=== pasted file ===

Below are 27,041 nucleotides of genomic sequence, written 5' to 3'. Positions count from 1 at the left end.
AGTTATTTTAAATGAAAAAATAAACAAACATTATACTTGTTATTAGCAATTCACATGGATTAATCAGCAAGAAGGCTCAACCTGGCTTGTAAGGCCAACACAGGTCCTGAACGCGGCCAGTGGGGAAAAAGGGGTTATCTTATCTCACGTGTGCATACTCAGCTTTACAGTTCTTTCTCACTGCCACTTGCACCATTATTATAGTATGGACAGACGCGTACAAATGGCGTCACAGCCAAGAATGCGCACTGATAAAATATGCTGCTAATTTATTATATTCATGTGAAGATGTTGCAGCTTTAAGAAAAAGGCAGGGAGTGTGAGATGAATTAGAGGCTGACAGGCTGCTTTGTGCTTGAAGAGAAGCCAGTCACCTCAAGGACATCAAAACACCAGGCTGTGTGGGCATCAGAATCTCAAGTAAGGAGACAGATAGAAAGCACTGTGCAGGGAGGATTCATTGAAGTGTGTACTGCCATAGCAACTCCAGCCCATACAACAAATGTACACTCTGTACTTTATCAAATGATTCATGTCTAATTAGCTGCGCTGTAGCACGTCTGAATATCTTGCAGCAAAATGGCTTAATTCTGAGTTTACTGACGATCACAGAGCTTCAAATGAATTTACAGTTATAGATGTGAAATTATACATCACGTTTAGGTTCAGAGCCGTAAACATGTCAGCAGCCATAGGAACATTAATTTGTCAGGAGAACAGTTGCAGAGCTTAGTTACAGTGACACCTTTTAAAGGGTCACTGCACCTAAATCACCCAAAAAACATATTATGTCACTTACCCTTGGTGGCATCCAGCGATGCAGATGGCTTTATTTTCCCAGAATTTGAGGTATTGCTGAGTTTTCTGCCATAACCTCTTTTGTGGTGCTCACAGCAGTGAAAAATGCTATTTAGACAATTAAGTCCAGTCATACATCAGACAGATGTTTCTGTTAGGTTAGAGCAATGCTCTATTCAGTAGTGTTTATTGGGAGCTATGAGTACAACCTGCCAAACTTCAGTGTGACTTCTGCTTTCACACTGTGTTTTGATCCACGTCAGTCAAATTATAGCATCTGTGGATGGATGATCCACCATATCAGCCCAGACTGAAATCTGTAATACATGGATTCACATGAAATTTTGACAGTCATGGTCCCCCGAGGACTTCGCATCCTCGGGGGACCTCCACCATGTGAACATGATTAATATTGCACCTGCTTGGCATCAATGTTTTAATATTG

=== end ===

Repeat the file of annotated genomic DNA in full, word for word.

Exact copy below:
Below are 27,041 nucleotides of genomic sequence, written 5' to 3'. Positions count from 1 at the left end.
AGTTATTTTAAATGAAAAAATAAACAAACATTATACTTGTTATTAGCAATTCACATGGATTAATCAGCAAGAAGGCTCAACCTGGCTTGTAAGGCCAACACAGGTCCTGAACGCGGCCAGTGGGGAAAAAGGGGTTATCTTATCTCACGTGTGCATACTCAGCTTTACAGTTCTTTCTCACTGCCACTTGCACCATTATTATAGTATGGACAGACGCGTACAAATGGCGTCACAGCCAAGAATGCGCACTGATAAAATATGCTGCTAATTTATTATATTCATGTGAAGATGTTGCAGCTTTAAGAAAAAGGCAGGGAGTGTGAGATGAATTAGAGGCTGACAGGCTGCTTTGTGCTTGAAGAGAAGCCAGTCACCTCAAGGACATCAAAACACCAGGCTGTGTGGGCATCAGAATCTCAAGTAAGGAGACAGATAGAAAGCACTGTGCAGGGAGGATTCATTGAAGTGTGTACTGCCATAGCAACTCCAGCCCATACAACAAATGTACACTCTGTACTTTATCAAATGATTCATGTCTAATTAGCTGCGCTGTAGCACGTCTGAATATCTTGCAGCAAAATGGCTTAATTCTGAGTTTACTGACGATCACAGAGCTTCAAATGAATTTACAGTTATAGATGTGAAATTATACATCACGTTTAGGTTCAGAGCCGTAAACATGTCAGCAGCCATAGGAACATTAATTTGTCAGGAGAACAGTTGCAGAGCTTAGTTACAGTGACACCTTTTAAAGGGTCACTGCACCTAAATCACCCAAAAAACATATTATGTCACTTACCCTTGGTGGCATCCAGCGATGCAGATGGCTTTATTTTCCCAGAATTTGAGGTATTGCTGAGTTTTCTGCCATAACCTCTTTTGTGGTGCTCACAGCAGTGAAAAATGCTATTTAGACAATTAAGTCCAGTCATACATCAGACAGATGTTTCTGTTAGGTTAGAGCAATGCTCTATTCAGTAGTGTTTATTGGGAGCTATGAGTACAACCTGCCAAACTTCAGTGTGACTTCTGCTTTCACACTGTGTTTTGATCCACGTCAGTCAAATTATAGCATCTGTGGATGGATGATCCACCATATCAGCCCAGACTGAAATCTGTAATACATGGATTCACATGAAATTTTGACAGTCATGGTCCCCCGAGGACTTCGCATCCTCGGGGGACCTCCACCATGTGAACATGATTAATATTGCACCTGCTTGGCATCAATGTTTTAATATTG